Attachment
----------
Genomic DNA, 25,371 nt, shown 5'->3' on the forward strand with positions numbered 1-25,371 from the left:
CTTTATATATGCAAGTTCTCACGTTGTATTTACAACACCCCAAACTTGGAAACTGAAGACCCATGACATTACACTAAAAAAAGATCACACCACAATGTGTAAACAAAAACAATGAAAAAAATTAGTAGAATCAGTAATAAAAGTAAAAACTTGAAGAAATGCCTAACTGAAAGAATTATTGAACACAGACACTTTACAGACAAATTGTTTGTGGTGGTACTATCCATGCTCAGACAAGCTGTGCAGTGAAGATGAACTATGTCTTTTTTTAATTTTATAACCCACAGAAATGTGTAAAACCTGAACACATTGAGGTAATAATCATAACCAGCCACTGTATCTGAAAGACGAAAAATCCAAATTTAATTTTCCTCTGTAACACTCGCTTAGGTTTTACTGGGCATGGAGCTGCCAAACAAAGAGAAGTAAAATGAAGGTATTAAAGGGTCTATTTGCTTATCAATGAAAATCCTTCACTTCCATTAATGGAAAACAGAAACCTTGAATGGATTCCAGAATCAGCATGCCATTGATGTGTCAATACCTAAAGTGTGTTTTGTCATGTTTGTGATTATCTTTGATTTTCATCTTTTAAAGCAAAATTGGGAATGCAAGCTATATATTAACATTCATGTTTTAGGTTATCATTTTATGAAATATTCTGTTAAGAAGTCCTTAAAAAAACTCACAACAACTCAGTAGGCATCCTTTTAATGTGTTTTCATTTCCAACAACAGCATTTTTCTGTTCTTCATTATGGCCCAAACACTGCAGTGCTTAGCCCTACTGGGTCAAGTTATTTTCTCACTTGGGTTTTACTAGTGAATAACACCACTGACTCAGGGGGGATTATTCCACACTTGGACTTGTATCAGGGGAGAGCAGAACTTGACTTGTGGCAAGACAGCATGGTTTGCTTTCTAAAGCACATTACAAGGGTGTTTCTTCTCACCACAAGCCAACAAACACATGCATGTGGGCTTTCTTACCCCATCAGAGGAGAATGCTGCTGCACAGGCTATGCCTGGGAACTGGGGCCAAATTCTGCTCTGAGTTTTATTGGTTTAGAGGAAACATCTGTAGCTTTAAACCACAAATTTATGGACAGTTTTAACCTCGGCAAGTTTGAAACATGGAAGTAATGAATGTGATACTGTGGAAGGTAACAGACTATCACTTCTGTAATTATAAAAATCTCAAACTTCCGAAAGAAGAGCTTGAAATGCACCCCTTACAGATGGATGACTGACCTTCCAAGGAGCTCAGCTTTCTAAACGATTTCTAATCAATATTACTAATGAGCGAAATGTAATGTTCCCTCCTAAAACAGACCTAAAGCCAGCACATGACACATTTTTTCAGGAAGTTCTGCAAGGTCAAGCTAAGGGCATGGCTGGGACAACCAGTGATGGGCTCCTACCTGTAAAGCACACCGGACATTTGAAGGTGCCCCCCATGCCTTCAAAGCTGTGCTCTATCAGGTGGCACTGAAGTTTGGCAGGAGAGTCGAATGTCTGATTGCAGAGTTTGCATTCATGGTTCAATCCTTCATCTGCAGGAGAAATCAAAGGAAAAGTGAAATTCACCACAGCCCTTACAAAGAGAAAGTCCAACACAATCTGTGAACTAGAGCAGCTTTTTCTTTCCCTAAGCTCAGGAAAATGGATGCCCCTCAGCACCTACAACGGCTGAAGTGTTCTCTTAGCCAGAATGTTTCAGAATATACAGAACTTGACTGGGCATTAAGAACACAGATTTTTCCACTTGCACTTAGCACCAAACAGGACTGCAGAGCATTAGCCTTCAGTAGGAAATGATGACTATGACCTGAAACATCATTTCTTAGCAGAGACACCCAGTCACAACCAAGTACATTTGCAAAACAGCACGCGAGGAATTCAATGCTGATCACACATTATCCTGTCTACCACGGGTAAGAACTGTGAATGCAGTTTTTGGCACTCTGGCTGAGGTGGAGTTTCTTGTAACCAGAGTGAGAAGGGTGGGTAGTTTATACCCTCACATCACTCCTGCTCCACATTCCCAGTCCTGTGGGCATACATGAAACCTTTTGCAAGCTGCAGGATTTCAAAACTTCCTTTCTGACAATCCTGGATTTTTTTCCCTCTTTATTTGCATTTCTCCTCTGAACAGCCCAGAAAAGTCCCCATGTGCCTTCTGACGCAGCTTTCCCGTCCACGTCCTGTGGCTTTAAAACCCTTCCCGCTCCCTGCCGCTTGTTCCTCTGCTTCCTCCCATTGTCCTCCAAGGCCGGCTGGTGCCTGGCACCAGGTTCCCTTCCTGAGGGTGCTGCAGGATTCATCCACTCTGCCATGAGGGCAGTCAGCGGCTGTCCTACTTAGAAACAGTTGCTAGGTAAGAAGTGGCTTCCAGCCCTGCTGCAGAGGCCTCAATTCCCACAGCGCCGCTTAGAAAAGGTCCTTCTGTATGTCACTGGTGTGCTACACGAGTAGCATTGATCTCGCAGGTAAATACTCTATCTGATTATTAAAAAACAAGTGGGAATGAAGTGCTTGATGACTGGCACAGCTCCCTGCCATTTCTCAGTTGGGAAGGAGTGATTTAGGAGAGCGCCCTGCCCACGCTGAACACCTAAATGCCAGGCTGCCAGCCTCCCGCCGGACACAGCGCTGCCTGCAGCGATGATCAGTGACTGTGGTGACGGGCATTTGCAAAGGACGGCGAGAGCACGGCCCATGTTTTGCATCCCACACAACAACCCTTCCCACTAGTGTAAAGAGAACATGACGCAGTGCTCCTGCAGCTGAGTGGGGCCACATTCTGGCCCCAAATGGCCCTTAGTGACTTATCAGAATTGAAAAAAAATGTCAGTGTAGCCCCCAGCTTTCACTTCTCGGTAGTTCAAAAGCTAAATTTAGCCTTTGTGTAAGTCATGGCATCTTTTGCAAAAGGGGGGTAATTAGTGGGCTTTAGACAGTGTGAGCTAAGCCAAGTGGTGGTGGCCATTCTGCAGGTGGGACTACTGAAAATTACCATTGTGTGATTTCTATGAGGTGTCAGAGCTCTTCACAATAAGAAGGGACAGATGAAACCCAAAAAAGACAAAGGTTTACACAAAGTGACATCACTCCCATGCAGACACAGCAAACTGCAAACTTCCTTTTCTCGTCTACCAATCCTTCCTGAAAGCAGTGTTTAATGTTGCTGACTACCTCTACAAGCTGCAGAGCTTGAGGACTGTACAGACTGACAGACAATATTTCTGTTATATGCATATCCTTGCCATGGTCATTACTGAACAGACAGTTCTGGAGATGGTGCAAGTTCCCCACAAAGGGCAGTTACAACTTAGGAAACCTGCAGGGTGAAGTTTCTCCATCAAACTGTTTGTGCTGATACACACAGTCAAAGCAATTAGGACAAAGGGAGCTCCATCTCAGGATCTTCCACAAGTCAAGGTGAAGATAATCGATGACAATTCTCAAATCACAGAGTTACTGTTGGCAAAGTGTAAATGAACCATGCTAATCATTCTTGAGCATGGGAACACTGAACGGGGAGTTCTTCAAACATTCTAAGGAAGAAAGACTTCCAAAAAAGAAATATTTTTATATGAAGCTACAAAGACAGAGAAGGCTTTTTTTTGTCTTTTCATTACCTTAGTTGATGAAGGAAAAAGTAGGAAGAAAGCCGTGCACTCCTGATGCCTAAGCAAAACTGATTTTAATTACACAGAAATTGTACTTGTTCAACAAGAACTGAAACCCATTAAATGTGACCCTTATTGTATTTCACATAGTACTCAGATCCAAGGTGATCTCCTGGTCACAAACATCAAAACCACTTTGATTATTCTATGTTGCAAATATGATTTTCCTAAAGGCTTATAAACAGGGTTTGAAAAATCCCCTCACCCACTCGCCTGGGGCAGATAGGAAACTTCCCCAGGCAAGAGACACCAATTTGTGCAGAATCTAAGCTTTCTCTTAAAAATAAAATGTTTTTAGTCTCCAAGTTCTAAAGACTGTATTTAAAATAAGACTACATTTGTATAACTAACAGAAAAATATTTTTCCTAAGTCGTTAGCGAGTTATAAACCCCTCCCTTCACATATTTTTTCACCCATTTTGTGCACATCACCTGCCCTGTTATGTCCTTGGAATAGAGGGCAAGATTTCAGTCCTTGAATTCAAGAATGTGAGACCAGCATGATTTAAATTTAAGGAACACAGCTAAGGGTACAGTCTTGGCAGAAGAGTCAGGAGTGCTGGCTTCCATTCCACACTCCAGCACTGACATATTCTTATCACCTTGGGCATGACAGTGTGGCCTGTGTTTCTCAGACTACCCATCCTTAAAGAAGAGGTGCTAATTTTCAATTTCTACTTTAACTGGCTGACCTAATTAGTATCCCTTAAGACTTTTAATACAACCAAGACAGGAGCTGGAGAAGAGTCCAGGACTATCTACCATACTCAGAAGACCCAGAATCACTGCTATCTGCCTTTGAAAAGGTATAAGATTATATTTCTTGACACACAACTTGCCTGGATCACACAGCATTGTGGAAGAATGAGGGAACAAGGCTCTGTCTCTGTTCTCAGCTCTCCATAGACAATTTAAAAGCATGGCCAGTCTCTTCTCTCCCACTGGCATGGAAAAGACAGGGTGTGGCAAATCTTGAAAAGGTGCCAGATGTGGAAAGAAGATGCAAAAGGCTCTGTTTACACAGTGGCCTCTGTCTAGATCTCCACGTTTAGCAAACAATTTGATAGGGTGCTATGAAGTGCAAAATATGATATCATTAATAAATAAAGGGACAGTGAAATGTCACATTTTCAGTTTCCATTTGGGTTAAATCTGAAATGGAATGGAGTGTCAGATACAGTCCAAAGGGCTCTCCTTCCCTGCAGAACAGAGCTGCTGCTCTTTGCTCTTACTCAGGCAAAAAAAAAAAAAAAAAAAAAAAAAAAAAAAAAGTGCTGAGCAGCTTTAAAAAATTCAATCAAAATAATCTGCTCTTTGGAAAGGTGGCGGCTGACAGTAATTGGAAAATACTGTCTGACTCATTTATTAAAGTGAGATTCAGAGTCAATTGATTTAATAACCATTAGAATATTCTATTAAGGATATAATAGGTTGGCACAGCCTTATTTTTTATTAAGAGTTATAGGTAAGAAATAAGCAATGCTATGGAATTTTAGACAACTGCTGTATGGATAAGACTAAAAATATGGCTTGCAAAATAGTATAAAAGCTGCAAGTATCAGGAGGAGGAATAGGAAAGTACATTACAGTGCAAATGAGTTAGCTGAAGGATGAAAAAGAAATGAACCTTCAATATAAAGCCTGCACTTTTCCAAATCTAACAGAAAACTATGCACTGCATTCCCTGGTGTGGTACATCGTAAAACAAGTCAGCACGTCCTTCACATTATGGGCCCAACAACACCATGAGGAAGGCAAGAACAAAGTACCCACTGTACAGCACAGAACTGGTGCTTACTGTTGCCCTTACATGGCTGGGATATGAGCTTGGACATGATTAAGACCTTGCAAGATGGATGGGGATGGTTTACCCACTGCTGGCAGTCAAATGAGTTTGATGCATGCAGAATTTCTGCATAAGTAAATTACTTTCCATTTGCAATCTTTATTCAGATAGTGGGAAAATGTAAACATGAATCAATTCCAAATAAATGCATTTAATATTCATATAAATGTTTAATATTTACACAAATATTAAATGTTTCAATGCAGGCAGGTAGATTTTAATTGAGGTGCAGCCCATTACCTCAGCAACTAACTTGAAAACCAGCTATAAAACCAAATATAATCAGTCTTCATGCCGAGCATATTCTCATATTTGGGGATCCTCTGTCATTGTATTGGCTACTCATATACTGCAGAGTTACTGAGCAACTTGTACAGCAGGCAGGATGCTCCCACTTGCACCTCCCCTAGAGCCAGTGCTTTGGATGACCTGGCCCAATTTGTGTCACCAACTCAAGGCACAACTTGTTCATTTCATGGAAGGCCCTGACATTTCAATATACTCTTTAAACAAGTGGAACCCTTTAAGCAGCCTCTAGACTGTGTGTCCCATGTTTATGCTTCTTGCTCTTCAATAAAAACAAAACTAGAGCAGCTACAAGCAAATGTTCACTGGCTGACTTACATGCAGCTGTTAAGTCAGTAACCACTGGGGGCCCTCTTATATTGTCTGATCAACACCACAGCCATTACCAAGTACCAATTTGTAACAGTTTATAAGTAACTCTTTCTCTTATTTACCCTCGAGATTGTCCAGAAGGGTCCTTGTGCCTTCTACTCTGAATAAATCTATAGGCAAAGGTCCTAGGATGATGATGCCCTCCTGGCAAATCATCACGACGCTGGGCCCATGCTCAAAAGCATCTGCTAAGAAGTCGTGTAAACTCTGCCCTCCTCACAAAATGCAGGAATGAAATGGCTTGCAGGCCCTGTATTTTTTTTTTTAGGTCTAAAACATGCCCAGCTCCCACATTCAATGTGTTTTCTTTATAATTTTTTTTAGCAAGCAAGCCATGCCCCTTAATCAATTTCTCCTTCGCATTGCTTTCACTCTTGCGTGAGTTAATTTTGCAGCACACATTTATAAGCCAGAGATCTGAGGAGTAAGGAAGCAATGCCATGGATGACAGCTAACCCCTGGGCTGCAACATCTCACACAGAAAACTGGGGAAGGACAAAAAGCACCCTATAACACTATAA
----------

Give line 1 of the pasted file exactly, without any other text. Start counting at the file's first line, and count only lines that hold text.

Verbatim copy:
Genomic DNA, 25,371 nt, shown 5'->3' on the forward strand with positions numbered 1-25,371 from the left: